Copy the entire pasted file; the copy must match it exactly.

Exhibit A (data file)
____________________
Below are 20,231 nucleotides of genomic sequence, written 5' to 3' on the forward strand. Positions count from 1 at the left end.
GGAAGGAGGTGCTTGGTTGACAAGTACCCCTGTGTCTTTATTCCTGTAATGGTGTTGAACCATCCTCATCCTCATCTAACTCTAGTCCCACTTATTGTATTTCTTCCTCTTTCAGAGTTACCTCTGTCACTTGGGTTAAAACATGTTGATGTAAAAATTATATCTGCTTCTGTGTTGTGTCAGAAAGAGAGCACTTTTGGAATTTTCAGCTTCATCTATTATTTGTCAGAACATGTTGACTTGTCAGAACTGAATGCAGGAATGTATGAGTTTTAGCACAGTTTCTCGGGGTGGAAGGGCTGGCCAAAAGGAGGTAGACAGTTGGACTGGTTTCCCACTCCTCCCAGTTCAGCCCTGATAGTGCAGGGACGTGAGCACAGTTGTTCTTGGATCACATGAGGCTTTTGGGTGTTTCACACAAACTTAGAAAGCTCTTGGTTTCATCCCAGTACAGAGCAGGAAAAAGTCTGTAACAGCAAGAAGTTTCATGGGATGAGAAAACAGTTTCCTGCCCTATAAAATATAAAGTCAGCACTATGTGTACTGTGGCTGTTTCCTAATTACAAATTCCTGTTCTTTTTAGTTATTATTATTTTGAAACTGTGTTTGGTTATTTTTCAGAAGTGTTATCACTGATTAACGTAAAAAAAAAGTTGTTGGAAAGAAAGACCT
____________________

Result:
Below are 20,231 nucleotides of genomic sequence, written 5' to 3' on the forward strand. Positions count from 1 at the left end.
GGAAGGAGGTGCTTGGTTGACAAGTACCCCTGTGTCTTTATTCCTGTAATGGTGTTGAACCATCCTCATCCTCATCTAACTCTAGTCCCACTTATTGTATTTCTTCCTCTTTCAGAGTTACCTCTGTCACTTGGGTTAAAACATGTTGATGTAAAAATTATATCTGCTTCTGTGTTGTGTCAGAAAGAGAGCACTTTTGGAATTTTCAGCTTCATCTATTATTTGTCAGAACATGTTGACTTGTCAGAACTGAATGCAGGAATGTATGAGTTTTAGCACAGTTTCTCGGGGTGGAAGGGCTGGCCAAAAGGAGGTAGACAGTTGGACTGGTTTCCCACTCCTCCCAGTTCAGCCCTGATAGTGCAGGGACGTGAGCACAGTTGTTCTTGGATCACATGAGGCTTTTGGGTGTTTCACACAAACTTAGAAAGCTCTTGGTTTCATCCCAGTACAGAGCAGGAAAAAGTCTGTAACAGCAAGAAGTTTCATGGGATGAGAAAACAGTTTCCTGCCCTATAAAATATAAAGTCAGCACTATGTGTACTGTGGCTGTTTCCTAATTACAAATTCCTGTTCTTTTTAGTTATTATTATTTTGAAACTGTGTTTGGTTATTTTTCAGAAGTGTTATCACTGATTAACGTAAAAAAAAAGTTGTTGGAAAGAAAGACCT